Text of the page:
The operation of the features of this invention will be best understood by referring to the entrophy diagram of FIGURE 2 and the schematic wiring diagram of FIG- URE 4 wherein similar elements carry the same numerals used in conjunction with the dryer structure illustrated in FIGURES 1 and 3. A drying cycle is initiated by placing a load of wet clothes within the tumbling drum 24 through the access opening thereto and a timer dial 110 is then turned to close a switch 112. The motor or prime mover 8% is thus energized by way of L1, a normally closed first timer switch 114 and conductors 116, 118 to- N. Once the motor is energized, it will drive the drum 24 to tumble the clothes therein and concurrently actuate a centrifugal switch 120 in a conductor 122 connected across L1, L2. The conductor 122 serially connects the air heater element 86, a safety switch 124 disposed above heater 86 in the inlet chamber 48 and a cycling thermostat 126 disposed in the front duct 64. The safety switch serves to eliminate dangerous high temperatures within the drying chamber 38 of the drum while the cycling thermostat 126 operates to cycle the heater 86 in maintaining a predetermined desired temperature within the tumbling drum 24. As a further assurance against overheating, the centrifugal switch 120 actuated by energization of the motor 80 is opened whenever the motor is de-energized to prevent the heater 86 from dangerously increasing the temperature in the inlet chamber 48 in cases when air is not being circulated by the blower 72 therethrough. With the above-described components the heater 84 is energized from L1 through conductor 122, a normally open second timer switch 128, cycling thermostat 126, safety switch 124, centrifugal switch 120 to L2.

Concurrently with energization of the motor 80 a timer motor 130 is energized by way of L1, timer switch 114, conductor 116 and a conductor 132 to line N to close the second timer switch 128 and a third timer switch 134 for concurrently energizing the air heater 86 and the boiler heater 94 a predetermined period of time after switch 112 is closed. More particularly, the boiler heater 94 is energized by way of L1, timer switch 114, conductor 116, and a conductor 136 to line N.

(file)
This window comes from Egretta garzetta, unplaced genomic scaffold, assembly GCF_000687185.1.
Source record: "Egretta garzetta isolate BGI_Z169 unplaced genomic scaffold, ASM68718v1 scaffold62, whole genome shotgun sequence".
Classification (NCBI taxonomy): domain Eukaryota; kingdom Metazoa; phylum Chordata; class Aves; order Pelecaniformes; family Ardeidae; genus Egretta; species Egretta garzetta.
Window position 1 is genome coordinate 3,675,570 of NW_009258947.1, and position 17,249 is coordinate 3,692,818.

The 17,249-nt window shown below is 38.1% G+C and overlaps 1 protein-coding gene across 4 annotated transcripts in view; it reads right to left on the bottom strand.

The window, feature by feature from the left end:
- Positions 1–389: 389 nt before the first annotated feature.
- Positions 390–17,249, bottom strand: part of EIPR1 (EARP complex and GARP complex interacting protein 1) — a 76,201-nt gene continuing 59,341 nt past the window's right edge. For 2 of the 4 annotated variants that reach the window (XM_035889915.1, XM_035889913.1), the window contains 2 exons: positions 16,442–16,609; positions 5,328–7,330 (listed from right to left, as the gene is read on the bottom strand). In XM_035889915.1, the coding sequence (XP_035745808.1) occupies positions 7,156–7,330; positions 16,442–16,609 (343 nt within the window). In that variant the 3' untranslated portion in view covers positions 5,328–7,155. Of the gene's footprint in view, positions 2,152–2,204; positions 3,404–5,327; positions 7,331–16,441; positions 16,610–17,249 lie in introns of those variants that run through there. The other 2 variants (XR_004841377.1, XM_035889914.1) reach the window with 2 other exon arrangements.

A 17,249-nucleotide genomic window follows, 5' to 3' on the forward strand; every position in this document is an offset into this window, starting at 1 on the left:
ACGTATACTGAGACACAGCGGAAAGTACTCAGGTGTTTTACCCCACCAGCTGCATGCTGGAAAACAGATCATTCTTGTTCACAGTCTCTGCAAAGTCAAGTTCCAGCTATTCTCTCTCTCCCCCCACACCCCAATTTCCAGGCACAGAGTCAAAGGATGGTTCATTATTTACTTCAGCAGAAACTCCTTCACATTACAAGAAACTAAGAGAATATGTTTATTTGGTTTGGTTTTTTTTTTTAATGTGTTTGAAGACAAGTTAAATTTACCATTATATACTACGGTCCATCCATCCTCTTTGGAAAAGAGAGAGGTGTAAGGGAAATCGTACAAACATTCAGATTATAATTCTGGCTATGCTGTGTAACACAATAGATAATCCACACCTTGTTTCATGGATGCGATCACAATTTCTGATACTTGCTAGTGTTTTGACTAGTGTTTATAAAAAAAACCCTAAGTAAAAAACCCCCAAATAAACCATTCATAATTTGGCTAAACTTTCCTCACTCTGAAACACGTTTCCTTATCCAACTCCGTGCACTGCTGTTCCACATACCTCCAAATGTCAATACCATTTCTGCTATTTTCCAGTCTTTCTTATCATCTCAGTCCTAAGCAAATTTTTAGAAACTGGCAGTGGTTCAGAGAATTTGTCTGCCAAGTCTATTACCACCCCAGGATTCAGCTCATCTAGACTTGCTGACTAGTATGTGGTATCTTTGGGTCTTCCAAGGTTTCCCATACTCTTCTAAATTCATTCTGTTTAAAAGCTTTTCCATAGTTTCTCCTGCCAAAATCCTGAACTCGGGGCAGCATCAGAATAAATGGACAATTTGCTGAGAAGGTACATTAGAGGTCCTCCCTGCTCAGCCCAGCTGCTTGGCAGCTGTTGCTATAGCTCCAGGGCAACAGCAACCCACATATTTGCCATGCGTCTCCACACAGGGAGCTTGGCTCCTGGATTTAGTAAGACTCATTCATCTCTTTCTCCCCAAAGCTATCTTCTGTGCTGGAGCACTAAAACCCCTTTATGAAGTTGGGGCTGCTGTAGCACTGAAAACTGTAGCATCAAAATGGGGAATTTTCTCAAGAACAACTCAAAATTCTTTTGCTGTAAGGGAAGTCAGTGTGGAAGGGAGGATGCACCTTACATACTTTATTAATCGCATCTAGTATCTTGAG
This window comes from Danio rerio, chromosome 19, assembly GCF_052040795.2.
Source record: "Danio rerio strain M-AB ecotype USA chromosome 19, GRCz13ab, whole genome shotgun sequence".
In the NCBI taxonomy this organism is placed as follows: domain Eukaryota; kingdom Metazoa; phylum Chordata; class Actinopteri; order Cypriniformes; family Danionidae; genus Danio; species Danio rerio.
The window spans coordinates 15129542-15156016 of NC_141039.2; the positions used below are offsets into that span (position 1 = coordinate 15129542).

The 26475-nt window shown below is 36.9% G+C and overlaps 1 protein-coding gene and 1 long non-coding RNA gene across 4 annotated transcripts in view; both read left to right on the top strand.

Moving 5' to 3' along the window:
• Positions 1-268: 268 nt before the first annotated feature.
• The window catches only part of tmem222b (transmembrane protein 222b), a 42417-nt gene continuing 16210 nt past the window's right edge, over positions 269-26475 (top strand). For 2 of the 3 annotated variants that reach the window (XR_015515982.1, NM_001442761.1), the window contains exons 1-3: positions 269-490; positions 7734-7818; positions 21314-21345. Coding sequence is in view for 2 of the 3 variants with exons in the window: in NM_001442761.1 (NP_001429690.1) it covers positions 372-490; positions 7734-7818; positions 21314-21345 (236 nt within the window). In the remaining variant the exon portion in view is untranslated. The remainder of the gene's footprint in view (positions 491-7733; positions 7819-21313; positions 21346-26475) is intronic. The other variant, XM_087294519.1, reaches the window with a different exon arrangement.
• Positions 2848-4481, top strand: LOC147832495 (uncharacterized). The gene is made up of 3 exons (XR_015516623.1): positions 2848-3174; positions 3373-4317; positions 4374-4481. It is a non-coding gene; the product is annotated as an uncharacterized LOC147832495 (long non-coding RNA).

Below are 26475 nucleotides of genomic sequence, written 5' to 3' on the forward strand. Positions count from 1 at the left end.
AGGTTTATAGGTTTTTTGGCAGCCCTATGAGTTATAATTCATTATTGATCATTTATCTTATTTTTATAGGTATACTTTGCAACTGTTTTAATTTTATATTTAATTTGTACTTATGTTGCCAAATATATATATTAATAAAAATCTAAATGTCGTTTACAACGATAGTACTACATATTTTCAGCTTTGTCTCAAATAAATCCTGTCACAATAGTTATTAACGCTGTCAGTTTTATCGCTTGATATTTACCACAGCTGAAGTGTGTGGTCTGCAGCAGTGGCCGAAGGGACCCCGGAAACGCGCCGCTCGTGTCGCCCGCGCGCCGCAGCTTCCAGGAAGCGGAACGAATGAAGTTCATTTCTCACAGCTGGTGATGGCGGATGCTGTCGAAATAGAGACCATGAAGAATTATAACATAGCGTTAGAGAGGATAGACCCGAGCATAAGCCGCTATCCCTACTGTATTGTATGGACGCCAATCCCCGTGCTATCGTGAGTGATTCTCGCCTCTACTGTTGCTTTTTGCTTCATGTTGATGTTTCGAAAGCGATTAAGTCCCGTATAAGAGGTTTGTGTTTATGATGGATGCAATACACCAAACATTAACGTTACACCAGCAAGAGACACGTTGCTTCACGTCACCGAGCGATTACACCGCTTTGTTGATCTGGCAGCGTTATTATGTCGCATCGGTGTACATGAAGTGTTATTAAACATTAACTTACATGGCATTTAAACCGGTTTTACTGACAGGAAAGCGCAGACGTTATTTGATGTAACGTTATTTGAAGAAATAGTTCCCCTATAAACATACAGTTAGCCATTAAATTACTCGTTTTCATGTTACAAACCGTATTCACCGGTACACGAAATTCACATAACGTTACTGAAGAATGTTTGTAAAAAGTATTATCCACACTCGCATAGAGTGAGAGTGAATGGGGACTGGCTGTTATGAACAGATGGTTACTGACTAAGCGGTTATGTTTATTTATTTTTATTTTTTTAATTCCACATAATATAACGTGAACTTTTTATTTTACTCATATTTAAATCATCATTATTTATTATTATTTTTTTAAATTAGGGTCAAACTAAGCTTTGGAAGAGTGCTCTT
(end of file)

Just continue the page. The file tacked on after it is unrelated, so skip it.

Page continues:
Initially, when the boiler 90 is cold the liquid level control inlet valve 104 in the inlet line 92 meters a predetermined charge of water into the boiler 90 to be converted to steam by the heater 94 during the drying cycle. Following energization of the air heater 86 and the boiler heater 94, the operation of the improved drying system. proceeds through an initial phase in which the steam generated by the boiler 90 is pressurized under the control of valve 95 to a predetermined temperature and pressure, for example, approximately 30 p.s.i.a. and 300 F. During this time the blower 72 circulates warm air through the drying chamber 38.

Once the steam reaches the predetermined desired temperature and pressure the control valve 95 will open during a steam phase of operation to direct the steam through tube 96 and nozzle 100 into the drying chamber 38 tobe evenly distributed through the clothes being tumbled therein. Referring now to FIGURE 2, one representative set of operating conditions is illustrated for improving the removal of moisture from such tumbling clothes. The diagram includes a liquid curve 138, a saturation curve 140 and a first pressure curve 142 having a point 144 thereon corresponding to the condition of the steam leaving the nozzle at a superheated state. The steam attains a superheated state since it is at 300 F. in the boiler and as it passes through the nozzle 100 it immediately expands to substantially atmospheric pressure where the 300 F. temperature of the steam constitutes a superheated state. This quickly raises the temperature of the moisture in the clothes tumbling therethrough so that the moisture will boil off and turn to steam. The superheated steam and the moisture driven from the clothes thereby is drawn from the drying chamber 38 by the blower 72 through the outlet ports 42 in the drum at which point the condition of the steam follows a pressure curve 146 having a point 148 thereon in the superheated range at substantially the same entropy as the steam that entered the drum but at a reduced pressure and temperature. The steam is then drawn through the interchanged defined by the coiled portion 102 of the Water inlet line 92 and the discharge duct 76 at which time the steam is condensed to water at point 150 in FIGURE 2 and drained through fitting 108. The superheated steam is continually generated by the boiler 90 for a predetermined period of time under the control of timer motor until a substantial portion of the moisture has been driven from the clothes in the dryer chamber 38 with the time required to remove such moisture being substantially reduced by using superheated steam to vaporize the moisture from the clothes. Following this second, or steam, phase of the dryer operation, the timer motor 130 opens the timer switch 134 to de-energize the boiler heater 94 and thus terminate the passage of steam interiorly of the drum 24. The blower 72 continues to circulate air across the energized heater 86 during a third or secondary phase of the drying operation during which time any remaining moisture is removed from the clothes by warm air passing therethrough. Once the clothes are completely dried by the hot air passing thereover during the third phase, the timer motor 130 will open the timer switch 128 and switch 112 to de-energize the air heater 86 and the motor 80 to thereby complete the drying cycle.